Imported: 17 Feb '17 | Published: 01 Aug '06
USPTO - Utility Patents
The present invention provides a transmissibility shaping control for active suspension systems. The T-shaping control is a combination of several sub-strategies using the dynamic information in the frequency domain. Each strategy works dominantly in a certain frequency range to achieve a desirable transmissibility for better suspension performance in the corresponding frequency range. Different sub-strategies for different frequency ranges include stiffness control, skyhook control, groundhook control, and various damping levels. In addition, an embodiment is provided utilizing tunable compressible fluid struts in an active vehicle suspension.
1. Field of the Invention
The present invention generally relates to active vehicle suspension systems. More specifically, the invention relates to transmissibility shaping control for active vehicle suspension systems.
2. Description of Related Art
Generally, people all over the world drive their automobiles to various destinations. In order for these people to enjoy the ride to their destinations the suspensions systems in the automobiles must be stable and as comfortable as possible. Typically, different types of automobiles have various suspension systems, which control the ride and handling performance of the vehicle. For example, some vehicles may have a stiff suspension system that limits movement of its vehicle chassis with respect to the road wheels, but provides less isolation from rough road surfaces. In contrast to the stiff suspension system, some vehicles may have a soft suspension system that provides a more comfortable ride by isolating the vehicle occupied from the rough road surface, but allowing increased vehicle chassis movement causing a decrease in the handling performance.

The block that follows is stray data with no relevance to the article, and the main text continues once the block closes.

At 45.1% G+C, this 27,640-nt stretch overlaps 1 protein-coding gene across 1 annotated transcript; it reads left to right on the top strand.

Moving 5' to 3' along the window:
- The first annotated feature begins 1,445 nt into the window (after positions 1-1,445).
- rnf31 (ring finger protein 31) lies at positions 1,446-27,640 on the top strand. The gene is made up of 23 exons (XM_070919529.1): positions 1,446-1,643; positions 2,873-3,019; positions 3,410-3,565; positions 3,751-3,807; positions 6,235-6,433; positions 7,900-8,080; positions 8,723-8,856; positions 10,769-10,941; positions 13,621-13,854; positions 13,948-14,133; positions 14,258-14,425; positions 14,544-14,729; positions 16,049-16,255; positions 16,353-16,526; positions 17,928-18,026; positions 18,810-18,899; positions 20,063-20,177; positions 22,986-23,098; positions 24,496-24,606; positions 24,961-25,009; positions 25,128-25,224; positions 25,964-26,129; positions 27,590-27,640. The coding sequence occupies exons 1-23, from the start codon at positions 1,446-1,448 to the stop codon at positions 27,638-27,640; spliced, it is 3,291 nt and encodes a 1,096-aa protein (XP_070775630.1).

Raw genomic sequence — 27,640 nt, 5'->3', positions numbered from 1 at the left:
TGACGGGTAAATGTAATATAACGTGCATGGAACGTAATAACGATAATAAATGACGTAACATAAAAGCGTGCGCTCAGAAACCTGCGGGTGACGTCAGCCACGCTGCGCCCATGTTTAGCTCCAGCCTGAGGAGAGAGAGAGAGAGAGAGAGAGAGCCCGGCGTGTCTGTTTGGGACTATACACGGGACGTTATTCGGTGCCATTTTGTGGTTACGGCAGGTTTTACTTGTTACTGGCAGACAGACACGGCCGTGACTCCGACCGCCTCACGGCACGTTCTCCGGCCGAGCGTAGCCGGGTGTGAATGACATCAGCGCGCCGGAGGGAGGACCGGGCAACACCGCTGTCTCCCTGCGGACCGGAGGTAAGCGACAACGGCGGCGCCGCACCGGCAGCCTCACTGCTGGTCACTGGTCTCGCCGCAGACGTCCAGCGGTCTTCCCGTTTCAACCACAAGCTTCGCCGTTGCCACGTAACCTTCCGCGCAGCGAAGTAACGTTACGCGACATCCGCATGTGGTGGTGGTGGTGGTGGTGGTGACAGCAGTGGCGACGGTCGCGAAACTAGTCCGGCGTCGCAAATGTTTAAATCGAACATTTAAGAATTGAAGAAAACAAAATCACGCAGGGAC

These suspension systems also include various components, such as shock absorbers. Shock absorbers receive and take up shock that would normally be exerted on the wheels of the vehicle in order to improve the ride performance and the vibration of the wheels. The vibration of the wheels triggers the suspension system to vibrate in an uncontrollable manner. The suspension system vibrates at different frequencies, which may make the suspension system unstable and arduous to control. By adjusting damping with semiactive dampers, semiactive suspension system can improve ride performance, but provide limited improvement of vehicle handling.